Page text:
Are You Saddling a Jack or a Jenny?
By: Rabbi Barak Bar-Chaim
Ethics of the Fathers states: “… The disciples of our father Abraham have a good eye, a meek spirit and a humble soul. The disciples of the wicked Bilaam have an evil eye, a haughty spirit and a gross soul… The disciples of our father Abraham benefit in this world and inherit the World To Come, and as is stated, “To bequeath to those who love Me there is, and their treasures I shall fill” (Proverbs 8:21). The disciples of the wicked Bilaam inherit purgatory and descent into the pit of destruction…” (5 19).
There are two glaring questions on the above teaching. First, the hallmark character trait of our forefather Abraham is loving-kindness. Why does the Mishna ignore this trait of Abraham? Second, is it not obvious that Abraham inherits the world to come as a result of his good deeds and that Bilaam inherits destruction as a result of his negative, destructive deeds? Why state the obvious?
The Maharal of Prague (16th century) points out that the key to understanding this lies in comparing the following two verses: “And he (Abraham) saddled his Chamor (male donkey – jack)” (Genesis 22) ; “And he (Bilaam) saddled his Aton (female donkey – jenny)” (Numbers 22). Abraham’s donkey was a male, termed a “jack” in the English language. Bilaam’s donkey was a female, termed a “jenny” in the English language. The term for a male donkey in Hebrew is ‘chamor’. It is called such because a donkey represents “chomer” – physical form and gross physicality. Abraham’s saddles a jack – representative of his relationship with the world of physicality. He has a connection to the world of physicality in the sense that he interacts with it, but is not bonded and married to it. He is spiritual and beyond the realm of physicality. Bilaam, on the other hand, saddles a jenny– representative of his ‘marriage’ to physicality. He is enmeshed in the world of physicality and desire. Perhaps this is what the Sages mean when they say Bilaam was involved in bestiality with his jenny.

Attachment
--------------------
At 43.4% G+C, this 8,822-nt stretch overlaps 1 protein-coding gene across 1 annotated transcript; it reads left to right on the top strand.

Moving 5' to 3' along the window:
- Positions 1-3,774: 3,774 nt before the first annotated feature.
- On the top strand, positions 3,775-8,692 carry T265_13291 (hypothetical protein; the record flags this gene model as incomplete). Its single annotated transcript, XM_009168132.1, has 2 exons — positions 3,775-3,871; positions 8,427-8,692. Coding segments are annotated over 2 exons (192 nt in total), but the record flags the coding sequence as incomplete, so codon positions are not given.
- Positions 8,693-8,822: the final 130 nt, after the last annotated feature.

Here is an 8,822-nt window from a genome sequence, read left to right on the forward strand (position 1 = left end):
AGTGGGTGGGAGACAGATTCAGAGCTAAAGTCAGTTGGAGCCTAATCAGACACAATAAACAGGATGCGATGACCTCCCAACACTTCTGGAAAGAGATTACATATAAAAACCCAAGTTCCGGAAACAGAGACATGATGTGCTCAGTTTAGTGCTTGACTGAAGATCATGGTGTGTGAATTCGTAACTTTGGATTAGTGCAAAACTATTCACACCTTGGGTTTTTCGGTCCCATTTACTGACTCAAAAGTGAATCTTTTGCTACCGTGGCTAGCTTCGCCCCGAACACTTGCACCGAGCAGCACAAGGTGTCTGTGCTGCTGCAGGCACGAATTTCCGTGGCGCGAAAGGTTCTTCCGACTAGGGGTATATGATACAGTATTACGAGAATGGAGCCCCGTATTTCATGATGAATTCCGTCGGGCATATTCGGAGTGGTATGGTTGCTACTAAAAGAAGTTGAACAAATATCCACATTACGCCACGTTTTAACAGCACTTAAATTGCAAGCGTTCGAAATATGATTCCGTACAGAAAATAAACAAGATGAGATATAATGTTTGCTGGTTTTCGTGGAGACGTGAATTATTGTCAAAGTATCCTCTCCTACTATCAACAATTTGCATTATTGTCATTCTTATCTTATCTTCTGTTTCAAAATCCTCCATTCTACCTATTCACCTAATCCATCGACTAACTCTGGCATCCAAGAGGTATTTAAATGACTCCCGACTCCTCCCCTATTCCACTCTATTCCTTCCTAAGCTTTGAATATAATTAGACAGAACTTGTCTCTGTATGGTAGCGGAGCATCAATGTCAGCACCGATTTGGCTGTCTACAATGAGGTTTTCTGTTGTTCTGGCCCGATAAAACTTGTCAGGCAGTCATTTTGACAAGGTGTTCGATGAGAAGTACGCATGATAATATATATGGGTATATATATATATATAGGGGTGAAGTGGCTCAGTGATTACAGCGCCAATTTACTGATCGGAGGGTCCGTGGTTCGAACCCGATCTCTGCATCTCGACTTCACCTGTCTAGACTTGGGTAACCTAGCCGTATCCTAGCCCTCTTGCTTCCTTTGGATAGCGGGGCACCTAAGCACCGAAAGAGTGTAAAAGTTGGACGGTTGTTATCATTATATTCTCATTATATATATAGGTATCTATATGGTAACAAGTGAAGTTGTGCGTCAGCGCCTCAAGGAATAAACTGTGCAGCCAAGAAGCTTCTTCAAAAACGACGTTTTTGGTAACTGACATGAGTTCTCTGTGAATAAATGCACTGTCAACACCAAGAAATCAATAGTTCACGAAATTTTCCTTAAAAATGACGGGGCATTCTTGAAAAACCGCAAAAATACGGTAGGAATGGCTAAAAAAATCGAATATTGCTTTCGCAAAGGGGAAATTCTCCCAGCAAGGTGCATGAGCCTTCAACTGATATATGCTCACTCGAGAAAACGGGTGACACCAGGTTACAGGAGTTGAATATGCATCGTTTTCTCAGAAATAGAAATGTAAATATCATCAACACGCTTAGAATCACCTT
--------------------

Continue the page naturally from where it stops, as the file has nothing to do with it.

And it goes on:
Physical things, by definition, are always incomplete. Spiritual things, on the other hand, are whole and complete. Abraham is spiritual, he feels whole and complete. As a result of this, he has a ‘good eye.’ A ‘good eye’ means viewing the world positively, seeing the success of others and rejoicing, and feeling complete enough to share one’s resources with others. He has a ‘meek spirit’, he is spiritual and, therefore, humble. He has a ‘lowly soul’, meaning his desire for physical pleasure is under control. Bilaam, on the other hand, always feels lacking. This results in his ‘bad eye’; he views the world negatively, despises the success of others, and never feels he has enough to share with others.
Abraham feels satisfied, whole, and complete and, therefore, inherits the world to come (which is a place of wholeness and completion). Bilaam feels lacking and incomplete and, therefore, inherits the empty, lacking pit.
As we go on our life journey, let us ask ourselves this question: Am I saddling a jack or a jenny?